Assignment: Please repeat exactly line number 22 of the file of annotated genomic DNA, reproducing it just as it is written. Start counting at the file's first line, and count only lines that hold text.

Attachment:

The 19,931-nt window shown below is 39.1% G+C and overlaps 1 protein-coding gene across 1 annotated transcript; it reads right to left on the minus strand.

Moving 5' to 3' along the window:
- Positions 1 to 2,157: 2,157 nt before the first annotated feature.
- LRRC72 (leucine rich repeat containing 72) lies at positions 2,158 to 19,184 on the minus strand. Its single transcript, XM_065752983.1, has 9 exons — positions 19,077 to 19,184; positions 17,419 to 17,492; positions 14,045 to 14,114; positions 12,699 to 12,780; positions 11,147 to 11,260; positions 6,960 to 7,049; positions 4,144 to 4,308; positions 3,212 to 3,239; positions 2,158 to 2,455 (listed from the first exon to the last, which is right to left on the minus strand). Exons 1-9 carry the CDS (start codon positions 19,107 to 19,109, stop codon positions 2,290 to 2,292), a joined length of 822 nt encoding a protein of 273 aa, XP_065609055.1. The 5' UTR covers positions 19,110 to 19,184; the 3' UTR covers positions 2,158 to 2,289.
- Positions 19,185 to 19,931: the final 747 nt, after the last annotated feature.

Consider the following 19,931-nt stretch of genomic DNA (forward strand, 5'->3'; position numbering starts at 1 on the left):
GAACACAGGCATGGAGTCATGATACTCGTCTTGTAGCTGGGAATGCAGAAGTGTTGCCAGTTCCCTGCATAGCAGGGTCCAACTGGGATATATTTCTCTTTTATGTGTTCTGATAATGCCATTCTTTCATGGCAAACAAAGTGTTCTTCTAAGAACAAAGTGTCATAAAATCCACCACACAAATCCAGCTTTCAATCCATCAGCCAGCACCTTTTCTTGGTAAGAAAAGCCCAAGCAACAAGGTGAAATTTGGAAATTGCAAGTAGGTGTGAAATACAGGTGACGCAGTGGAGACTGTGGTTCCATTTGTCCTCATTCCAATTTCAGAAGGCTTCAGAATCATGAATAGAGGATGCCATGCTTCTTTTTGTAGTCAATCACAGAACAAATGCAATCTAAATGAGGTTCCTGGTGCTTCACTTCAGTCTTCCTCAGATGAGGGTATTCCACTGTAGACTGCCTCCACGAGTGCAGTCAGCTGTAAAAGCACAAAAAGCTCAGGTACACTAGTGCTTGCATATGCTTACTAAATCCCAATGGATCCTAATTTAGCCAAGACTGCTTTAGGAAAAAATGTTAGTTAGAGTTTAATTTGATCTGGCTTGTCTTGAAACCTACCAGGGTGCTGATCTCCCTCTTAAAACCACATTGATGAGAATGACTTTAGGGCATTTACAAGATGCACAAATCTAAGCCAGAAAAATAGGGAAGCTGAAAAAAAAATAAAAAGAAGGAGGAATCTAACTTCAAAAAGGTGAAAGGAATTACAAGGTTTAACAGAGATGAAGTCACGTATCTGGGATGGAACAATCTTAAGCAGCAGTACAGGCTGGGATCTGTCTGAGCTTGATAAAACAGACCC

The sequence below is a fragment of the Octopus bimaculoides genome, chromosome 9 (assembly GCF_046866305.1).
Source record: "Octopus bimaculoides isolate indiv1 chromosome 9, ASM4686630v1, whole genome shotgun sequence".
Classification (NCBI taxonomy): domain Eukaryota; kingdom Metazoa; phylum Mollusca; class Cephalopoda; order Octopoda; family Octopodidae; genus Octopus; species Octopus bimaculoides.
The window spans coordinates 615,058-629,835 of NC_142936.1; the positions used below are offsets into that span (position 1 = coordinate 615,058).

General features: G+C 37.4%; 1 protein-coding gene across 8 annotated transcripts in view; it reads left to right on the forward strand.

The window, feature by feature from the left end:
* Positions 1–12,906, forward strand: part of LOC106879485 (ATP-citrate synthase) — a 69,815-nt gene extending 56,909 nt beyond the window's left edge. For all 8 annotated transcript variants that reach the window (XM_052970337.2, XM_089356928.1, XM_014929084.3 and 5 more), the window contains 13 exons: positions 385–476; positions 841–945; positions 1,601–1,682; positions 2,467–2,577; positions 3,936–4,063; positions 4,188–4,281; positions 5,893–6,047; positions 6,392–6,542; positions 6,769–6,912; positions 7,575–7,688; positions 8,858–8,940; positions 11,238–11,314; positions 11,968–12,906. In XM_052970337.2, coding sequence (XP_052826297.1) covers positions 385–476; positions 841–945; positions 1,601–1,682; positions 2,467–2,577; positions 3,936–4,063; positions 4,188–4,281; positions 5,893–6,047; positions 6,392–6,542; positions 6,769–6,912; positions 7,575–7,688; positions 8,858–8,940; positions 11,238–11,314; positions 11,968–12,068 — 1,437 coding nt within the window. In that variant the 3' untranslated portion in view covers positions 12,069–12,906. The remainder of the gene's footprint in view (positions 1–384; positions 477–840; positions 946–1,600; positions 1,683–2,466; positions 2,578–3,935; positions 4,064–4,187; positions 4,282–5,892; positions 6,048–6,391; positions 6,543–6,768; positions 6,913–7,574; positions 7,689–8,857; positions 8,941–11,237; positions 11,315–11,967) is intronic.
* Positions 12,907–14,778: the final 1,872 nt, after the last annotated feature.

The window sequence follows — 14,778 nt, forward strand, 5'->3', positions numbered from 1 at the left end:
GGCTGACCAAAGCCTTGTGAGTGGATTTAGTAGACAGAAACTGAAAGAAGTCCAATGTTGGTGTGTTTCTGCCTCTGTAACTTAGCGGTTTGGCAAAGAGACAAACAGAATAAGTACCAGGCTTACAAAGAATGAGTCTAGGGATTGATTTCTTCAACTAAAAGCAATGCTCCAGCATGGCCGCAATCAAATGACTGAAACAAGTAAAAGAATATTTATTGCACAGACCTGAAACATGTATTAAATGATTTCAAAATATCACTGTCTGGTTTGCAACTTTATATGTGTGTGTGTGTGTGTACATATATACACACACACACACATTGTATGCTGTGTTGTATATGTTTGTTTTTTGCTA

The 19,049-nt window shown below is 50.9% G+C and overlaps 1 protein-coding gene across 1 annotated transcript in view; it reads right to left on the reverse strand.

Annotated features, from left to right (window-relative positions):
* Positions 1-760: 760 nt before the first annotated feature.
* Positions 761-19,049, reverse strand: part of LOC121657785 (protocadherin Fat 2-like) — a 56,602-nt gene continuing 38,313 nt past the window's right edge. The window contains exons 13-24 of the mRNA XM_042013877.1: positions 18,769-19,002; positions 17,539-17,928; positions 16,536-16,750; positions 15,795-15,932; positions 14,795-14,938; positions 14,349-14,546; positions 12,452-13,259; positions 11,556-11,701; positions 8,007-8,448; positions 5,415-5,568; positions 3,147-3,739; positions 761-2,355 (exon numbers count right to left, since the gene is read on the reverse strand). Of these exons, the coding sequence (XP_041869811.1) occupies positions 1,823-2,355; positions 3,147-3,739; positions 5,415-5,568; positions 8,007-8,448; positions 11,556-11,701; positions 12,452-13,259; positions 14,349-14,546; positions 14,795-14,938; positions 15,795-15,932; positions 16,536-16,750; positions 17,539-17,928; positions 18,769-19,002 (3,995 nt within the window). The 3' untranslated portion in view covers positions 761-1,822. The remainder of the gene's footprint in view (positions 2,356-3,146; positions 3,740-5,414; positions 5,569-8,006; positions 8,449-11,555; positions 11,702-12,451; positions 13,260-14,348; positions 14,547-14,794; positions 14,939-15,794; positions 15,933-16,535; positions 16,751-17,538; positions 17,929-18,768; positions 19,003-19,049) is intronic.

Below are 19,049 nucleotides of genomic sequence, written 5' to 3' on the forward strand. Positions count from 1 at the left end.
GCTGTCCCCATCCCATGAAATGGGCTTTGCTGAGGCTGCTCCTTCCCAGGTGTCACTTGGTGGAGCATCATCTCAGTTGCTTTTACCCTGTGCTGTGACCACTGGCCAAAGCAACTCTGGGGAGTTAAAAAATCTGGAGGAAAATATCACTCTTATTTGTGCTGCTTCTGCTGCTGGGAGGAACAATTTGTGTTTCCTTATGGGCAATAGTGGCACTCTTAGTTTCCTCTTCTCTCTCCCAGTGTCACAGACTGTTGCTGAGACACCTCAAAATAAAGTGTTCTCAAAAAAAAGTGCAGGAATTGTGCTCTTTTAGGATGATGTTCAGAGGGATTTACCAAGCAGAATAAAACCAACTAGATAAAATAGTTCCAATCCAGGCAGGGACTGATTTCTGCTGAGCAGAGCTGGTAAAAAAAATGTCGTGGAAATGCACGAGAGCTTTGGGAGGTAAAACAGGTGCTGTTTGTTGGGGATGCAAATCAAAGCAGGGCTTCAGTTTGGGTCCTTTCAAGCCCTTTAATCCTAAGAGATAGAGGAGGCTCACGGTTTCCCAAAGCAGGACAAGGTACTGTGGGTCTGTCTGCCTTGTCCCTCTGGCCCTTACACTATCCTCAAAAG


Below are 19,049 nucleotides of genomic sequence, written 5' to 3' on the forward strand. Positions count from 1 at the left end.